Rosebud sold for $50 grand. Ruby slippers for $666,000. The Ten Commandments netted $81,700. People do realize that movies are pretend, right?
Says a piece in Obit on the afterlife of glam props, "Slumdog Millionaire is up for an impressive 10 statuettes, but whatever happens, the computer screen on which Jamal Malik considered his answers on Who Wants to Be a Millionaire? could swiftly be booked for a world tour."
Computer screens are, of course, a far cry from Charles Foster Kane's iconic symbol of lost innocence, but nowadays, smart collectors don't take a chance. After all, there's someone who loves every crappy movie, and in the age of eBay, they're not hard to find. The rationale for owning a prop is evident: it's taking something universal, available to everyone, and making it particular to you. Says the article,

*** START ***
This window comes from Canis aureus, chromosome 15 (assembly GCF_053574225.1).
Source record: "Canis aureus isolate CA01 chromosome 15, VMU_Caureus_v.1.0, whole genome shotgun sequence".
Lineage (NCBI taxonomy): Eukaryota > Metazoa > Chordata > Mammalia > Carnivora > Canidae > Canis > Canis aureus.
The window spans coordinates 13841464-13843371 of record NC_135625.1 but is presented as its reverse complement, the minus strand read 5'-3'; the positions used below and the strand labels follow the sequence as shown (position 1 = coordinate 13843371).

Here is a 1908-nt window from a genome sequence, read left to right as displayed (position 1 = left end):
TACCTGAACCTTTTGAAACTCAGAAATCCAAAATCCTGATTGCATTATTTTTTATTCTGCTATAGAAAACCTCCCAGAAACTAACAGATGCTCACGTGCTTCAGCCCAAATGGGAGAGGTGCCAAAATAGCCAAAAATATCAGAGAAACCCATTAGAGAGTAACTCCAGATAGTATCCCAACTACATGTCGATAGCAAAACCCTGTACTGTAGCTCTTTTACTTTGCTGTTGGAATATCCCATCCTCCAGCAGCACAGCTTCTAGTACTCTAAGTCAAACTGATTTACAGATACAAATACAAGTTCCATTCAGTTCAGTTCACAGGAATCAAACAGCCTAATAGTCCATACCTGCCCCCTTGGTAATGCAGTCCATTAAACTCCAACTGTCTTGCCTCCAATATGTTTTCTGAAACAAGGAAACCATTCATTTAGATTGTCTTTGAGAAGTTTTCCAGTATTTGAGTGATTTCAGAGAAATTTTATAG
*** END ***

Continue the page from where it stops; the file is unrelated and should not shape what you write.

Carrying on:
We line up to view these treasures because they are touchstones from our own stories – a film that helped us through a difficult time or was the first movie we saw with a spouse or starred the most gorgeous man or woman ever to land on the planet – but we also line up because the majority of us can't afford to add these gems to the sets of our lives. Pay a hefty sum for a mere overnight with them (reserve a suite at the Las Vegas Planet Hollywood, and you can rest your feet on a coffee table holding the glove Ray Liotta used when he portrayed Shoeless Joe Jackson in 1989's Field of Dreams) – or megabucks for a lifetime of enjoyment.
What I wonder is, are people...satisfied when they get this stuff? Spielberg bought Rosebud, according to the piece, in the hopes that hanging it above his desk would get his creative juices flowing. Unless they're the sort of avid collector who thrives on quantity and acquisition, when folks get a shoe from Sex and the City or a stone from a Biblical epic, do they feel obscurely disappointed that the magic and glamour isn't instantly transmitted to their own lives? Or, on the contrary, do they feel like it is?